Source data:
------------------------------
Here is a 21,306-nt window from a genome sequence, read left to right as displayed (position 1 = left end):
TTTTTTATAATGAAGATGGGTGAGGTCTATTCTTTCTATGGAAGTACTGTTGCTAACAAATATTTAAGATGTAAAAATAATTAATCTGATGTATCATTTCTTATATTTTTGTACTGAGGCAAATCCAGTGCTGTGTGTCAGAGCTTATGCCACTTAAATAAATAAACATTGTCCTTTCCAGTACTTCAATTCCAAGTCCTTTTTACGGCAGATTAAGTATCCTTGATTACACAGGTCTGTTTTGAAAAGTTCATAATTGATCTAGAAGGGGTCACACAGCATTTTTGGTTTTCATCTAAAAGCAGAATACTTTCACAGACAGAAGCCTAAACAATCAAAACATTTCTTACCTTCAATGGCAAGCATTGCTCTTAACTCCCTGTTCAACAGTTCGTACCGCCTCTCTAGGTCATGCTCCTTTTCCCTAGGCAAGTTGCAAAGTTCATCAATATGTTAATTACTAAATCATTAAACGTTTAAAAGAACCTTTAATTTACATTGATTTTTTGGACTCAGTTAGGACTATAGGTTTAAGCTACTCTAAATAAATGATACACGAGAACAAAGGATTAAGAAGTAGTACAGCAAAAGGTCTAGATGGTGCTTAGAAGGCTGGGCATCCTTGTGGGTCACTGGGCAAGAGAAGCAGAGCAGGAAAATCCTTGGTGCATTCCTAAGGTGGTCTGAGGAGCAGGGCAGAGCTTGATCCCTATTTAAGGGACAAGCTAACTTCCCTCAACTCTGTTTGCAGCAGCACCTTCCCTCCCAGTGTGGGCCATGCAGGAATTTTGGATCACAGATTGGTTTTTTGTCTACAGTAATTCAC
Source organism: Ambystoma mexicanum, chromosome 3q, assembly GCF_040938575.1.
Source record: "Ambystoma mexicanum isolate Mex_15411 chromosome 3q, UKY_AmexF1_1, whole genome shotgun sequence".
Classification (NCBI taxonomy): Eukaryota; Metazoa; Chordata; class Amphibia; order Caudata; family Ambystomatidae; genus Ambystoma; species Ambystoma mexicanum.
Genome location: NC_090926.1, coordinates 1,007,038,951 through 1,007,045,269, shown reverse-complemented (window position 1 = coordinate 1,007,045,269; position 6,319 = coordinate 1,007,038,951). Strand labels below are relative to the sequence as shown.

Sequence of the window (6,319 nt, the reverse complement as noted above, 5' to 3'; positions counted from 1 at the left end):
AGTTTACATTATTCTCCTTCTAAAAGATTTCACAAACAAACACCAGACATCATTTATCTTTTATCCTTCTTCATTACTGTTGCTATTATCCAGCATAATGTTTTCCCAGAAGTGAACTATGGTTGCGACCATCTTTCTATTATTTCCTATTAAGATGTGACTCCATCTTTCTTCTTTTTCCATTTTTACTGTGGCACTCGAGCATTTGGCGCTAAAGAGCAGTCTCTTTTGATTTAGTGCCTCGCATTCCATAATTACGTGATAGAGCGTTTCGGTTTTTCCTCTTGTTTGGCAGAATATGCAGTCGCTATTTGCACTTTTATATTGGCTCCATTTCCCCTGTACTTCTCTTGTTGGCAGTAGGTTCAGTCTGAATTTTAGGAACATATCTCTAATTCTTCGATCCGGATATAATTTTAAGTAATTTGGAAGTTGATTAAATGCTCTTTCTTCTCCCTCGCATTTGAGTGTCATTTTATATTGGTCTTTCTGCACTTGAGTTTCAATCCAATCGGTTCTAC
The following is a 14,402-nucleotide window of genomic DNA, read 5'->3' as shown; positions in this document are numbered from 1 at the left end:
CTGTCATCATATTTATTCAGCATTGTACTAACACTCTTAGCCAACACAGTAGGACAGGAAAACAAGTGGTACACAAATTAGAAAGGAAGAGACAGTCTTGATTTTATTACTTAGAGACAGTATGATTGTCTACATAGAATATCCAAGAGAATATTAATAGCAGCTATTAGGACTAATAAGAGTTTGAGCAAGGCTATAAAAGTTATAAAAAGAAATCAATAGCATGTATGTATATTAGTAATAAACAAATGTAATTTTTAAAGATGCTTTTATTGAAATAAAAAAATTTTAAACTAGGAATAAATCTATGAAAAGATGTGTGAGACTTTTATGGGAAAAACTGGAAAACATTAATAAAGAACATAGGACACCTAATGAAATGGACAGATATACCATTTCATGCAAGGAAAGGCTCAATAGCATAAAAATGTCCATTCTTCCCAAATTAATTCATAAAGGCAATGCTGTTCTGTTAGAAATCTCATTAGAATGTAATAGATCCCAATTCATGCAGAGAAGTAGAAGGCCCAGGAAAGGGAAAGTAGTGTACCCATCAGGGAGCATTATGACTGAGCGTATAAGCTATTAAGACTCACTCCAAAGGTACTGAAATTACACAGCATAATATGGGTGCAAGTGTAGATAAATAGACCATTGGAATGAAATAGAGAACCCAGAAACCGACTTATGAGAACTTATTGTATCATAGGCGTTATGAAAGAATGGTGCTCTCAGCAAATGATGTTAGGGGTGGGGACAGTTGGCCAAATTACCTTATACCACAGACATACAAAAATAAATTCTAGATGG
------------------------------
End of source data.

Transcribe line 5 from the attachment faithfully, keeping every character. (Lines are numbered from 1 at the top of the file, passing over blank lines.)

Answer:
Classification (NCBI taxonomy): Eukaryota; Metazoa; Chordata; class Amphibia; order Caudata; family Ambystomatidae; genus Ambystoma; species Ambystoma mexicanum.